The stenographic transcript reflects that the jury retired to consider its verdict at 3:43 P.M. on April 13, and were excused at 5:37 P.M. with instructions to return on the following morning. Nothing appears in the transcript about the notes from the jury or the sending of exhibits to the jury room. The transcript does show, however, that when the jury retired at 3:43 P.M. the court instructed defendant's counsel as follows: "Mr. Carmody . . . you must stay . . . I don't anticipate a verdict between now and 5:30 but if, for example, they come, they send in a note or something of that sort, I want you to be here." Mr. Carmody responded, "All right." (Tr., Apr. 13, 1976, p. 87) The court also instructed the defendant to "be present at all times during the deliberations and if you are not present and communication comes in or a verdict is returned, I will accept the communication and I will accept the verdict without your being here." The defendant responded, "Yes, sir." (Tr., Apr. 13, 1976, p. 89)
The defendant says he or his counsel was entitled to be present when response to the jury's notes was made, so as to know precisely what documents were sent to the jury. The government in its brief points out that in his closing argument to the jury counsel for the defendant urged the jurors "to look at those contracts . . . look carefully at the complete jobs file and look carefully at all of these files which have the customer's account cards." (Tr. Apr. 13, 1976, pp. 30-33) The government notes also that in his charge to the jury the district judge told the jurors that if they indicated a desire to see any of the exhibits they might see them. (Tr., Apr. 13, 1976, p. 85)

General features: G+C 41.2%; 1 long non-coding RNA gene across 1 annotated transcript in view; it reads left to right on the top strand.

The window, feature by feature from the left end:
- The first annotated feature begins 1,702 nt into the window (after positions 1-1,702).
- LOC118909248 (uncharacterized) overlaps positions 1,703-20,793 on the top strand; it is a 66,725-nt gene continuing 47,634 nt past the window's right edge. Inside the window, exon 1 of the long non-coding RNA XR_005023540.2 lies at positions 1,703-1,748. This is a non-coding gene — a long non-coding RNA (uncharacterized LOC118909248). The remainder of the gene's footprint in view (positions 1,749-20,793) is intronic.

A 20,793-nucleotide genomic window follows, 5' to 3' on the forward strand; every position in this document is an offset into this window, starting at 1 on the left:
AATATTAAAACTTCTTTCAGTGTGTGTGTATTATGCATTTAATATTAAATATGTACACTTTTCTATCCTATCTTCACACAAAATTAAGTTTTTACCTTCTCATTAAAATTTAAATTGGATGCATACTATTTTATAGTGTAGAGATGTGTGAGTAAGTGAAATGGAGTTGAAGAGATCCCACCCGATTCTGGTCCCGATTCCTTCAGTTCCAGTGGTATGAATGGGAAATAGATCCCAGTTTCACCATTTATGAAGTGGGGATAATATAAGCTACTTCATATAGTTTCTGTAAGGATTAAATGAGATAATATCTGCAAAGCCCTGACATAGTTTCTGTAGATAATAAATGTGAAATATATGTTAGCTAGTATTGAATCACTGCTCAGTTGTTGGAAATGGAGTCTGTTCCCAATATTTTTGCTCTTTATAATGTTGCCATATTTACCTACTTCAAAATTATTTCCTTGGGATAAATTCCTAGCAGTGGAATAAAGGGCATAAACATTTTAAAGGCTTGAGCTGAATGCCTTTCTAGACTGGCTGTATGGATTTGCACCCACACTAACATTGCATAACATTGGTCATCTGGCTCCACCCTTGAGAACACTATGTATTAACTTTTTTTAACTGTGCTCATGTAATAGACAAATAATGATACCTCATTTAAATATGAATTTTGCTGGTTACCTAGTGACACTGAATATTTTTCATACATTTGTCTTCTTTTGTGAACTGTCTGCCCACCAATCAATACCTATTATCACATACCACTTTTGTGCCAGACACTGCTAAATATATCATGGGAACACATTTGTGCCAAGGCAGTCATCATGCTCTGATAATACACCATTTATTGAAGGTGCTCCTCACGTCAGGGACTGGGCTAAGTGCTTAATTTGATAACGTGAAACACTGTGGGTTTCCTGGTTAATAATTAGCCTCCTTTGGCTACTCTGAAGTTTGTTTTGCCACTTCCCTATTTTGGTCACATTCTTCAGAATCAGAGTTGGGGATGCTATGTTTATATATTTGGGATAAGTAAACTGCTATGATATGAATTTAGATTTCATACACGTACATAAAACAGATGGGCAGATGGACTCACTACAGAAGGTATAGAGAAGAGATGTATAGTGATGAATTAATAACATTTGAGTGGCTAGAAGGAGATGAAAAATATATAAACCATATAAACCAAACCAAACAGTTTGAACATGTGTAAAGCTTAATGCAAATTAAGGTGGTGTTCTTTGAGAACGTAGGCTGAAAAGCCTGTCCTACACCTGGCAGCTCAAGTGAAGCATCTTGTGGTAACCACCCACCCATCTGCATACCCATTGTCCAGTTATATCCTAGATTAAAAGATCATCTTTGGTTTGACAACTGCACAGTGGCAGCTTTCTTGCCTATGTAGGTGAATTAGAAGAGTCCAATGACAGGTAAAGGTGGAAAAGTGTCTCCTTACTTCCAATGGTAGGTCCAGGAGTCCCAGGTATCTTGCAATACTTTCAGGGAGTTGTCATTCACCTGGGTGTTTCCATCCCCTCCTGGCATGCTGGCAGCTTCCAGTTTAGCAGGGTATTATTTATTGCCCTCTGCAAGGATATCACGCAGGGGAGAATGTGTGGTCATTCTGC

We were unwilling to review this matter on a record that was silent concerning the circumstances under which documents were sent to the jury. We therefore remanded the record in the case to the District Court for a hearing and findings on that subject. Pursuant to our remand the district judge heard testimony from the defendant Fulcher, his former counsel Kevin Carmody, the prosecuting attorney, the courtroom clerk, and four jurors. On the basis of this testimony the court made findings of fact.
The court found that the jurors' two notes were handed by the foreman to the United States Marshal, who in turn delivered them to the courtroom clerk. The clerk "reviewed the exhibit list and identified the exhibits which had been admitted into evidence. She then determined and assembled the documents requested by the jury, gave them to the Marshal, who in turn delivered them to the jury room." The clerk did not inform the court, counsel, or the defendant that the notes had been received or that documents had been sent to the jury. She explained that if the request for exhibits had not been "clear or plain on its face" she would have consulted the court. It was the policy of the court however that the courtroom clerk was required to inform the court of all notes requesting exhibits, even though a prior understanding with respect to such requests had been reached with counsel.
The court found that when the jury was excused on the afternoon of April 13, 1976, to return the next day, it was apparent to counsel and the defendant that the jury had received certain exhibits, for at that time, in the presence of the defendant and his counsel, the court directed the Marshal and the clerk to collect all the exhibits which the jurors had received. The clerk and the Marshal were ordered to make these exhibits available to the jury when it returned.